Portrait personalities: Faces of twentieth century medicine
Paper portraits in the planning
Paper portraits in the planning

When a 500-year-old institution, who in that time has had three female leaders, replaces a wall full of portraits of men with a wall full of portraits of women, it makes a powerful statement. But where do you go from there?

The temporary portrait hang for the recent exhibition ‘This vexed question: 500 years of women in medicine’ featured an all-women line up of pioneering doctors such as Flora Murray and Louisa Garrett Anderson, and all but one comprised of paintings on loan for the exhibition. In the museum’s newest installation, however, the most recent commission of immediate past-president Professor Dame Jane Dacre remains centre-stage in a bold and visually-diverse selection of RCP portraits from the 1900s onwards.

Power vs personality

The RCP is one of very few organisations that still commissions portraits of its presidents. In contrast to the earlier portraits in the collection, 20th century portrait sitters began to favour individuality over prestige, choosing to be painted in increasingly modern styles. Symbols of authority, status and ceremony are replaced by informal compositions and objects that reveal the sitter’s personality beyond their role as physician: a Nobel Peace Prize winner, an accomplished pianist, a lover of the outdoors.

Clive Riviere (1872–1929) (self portrait) 1925, oil on canvas.
Clive Riviere (1872–1929) (self portrait) 1925, oil on canvas.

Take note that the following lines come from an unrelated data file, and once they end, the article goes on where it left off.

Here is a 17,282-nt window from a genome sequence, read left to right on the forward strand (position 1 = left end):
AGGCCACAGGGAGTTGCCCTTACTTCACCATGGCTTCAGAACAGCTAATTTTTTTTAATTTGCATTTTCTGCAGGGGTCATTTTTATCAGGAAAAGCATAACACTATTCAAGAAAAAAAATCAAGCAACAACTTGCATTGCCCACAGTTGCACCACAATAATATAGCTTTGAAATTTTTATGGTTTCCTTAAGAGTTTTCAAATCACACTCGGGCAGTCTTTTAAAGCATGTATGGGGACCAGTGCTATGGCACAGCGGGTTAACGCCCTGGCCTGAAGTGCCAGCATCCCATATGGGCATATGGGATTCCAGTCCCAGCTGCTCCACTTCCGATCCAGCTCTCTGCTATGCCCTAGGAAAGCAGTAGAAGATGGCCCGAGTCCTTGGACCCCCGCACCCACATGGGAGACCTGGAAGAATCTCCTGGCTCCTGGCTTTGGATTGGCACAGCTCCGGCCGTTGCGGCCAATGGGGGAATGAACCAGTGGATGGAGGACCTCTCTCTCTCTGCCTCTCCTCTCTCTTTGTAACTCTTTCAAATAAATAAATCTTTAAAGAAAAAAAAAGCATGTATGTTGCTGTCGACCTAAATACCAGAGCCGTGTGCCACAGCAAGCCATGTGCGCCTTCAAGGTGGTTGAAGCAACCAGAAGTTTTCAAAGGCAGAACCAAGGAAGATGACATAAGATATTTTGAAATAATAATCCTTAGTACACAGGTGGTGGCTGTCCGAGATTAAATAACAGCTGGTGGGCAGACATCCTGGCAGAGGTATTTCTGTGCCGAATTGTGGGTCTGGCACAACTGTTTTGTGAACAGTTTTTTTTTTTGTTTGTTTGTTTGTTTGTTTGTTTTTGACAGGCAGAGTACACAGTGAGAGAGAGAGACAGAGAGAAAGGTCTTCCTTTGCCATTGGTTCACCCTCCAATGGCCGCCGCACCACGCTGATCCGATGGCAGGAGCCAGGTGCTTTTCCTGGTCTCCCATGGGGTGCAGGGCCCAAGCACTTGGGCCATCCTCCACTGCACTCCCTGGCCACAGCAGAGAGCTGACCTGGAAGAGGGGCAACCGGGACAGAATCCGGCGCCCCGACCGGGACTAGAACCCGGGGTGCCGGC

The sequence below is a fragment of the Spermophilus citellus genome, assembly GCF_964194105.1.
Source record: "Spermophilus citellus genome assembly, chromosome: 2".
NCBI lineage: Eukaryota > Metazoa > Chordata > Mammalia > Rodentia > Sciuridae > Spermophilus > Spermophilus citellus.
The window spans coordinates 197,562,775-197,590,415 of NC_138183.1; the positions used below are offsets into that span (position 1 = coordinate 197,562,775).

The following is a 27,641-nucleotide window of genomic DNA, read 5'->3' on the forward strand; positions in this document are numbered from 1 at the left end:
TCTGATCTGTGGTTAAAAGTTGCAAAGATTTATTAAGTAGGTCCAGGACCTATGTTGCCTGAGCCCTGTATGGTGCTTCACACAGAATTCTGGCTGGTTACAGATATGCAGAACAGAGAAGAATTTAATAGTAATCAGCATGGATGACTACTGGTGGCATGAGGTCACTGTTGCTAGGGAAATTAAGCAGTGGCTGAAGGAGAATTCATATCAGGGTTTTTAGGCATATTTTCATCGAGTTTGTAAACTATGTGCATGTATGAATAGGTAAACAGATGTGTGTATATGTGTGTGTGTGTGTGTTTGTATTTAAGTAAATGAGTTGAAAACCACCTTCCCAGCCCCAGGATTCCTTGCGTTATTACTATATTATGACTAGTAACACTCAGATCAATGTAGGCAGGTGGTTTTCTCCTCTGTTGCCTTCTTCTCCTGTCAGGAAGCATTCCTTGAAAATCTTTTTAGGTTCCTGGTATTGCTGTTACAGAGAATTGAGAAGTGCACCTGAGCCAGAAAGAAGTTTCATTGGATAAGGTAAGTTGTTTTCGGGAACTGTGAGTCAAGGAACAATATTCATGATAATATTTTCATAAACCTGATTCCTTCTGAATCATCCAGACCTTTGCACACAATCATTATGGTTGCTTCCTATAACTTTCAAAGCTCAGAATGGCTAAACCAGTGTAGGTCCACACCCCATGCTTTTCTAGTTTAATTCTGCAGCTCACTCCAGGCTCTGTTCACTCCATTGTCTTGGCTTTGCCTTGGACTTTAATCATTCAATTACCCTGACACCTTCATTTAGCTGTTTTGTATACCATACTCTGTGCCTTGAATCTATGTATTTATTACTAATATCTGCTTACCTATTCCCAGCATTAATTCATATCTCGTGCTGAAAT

Who made the cut?

From presidents and officers to a king’s physician and a World War I colonel, the personalities in the new display, not just of former RCP presidents; these prominent figures of medicine have all contributed to the world of medicine today. Their achievements include reducing health inequalities, lobbying for women to become fellows, and challenging the gender pay gap.

On selection, however, some of our favourites didn’t quite fit aesthetically, including a wonderful self-portrait by chest physician Clive Riviere: the pioneer of artificial pneumothorax treatment. At just around A4 size it would be lost on the large wall.

Bird's eye view: arranging the portraits to get the final measurements and spacing
Bird's eye view: arranging the portraits for the final spacing

Installation day

Installing a group of portraits, the highest sitting around 5 metres off the floor, is no mean feat and takes considerable planning. The weight of the portrait is also an important consideration. Comments of favouring personality over power aside, it could be said that the size of the frame is an indication of the individual’s status!

A team of art handlers, a scaffolding tower and many, many cups of coffee later, the final painting was hung in place and the finished hang revealed. Bold new flashes of colour now brightened the Lasdun Hall on a grey January afternoon.

Before (left) and after (right)
Before (above) and after (below)













New hang

Portrait key

Portraits, power and personality event, April 2018

RCP curator, Kristin Hussey takes a look at the Royal College of Physician's portraits, from the grandest to the smallest miniatures in the collection. 


Visit the RCP museum to see the portrait collection for yourself! We’re open Monday to Friday 9am–5pm and extended evening hours for events. See what’s on and plan your visit.

Find out more

Natalie Craven, public programmes officer

Natalie Craven ,
public programmes officer

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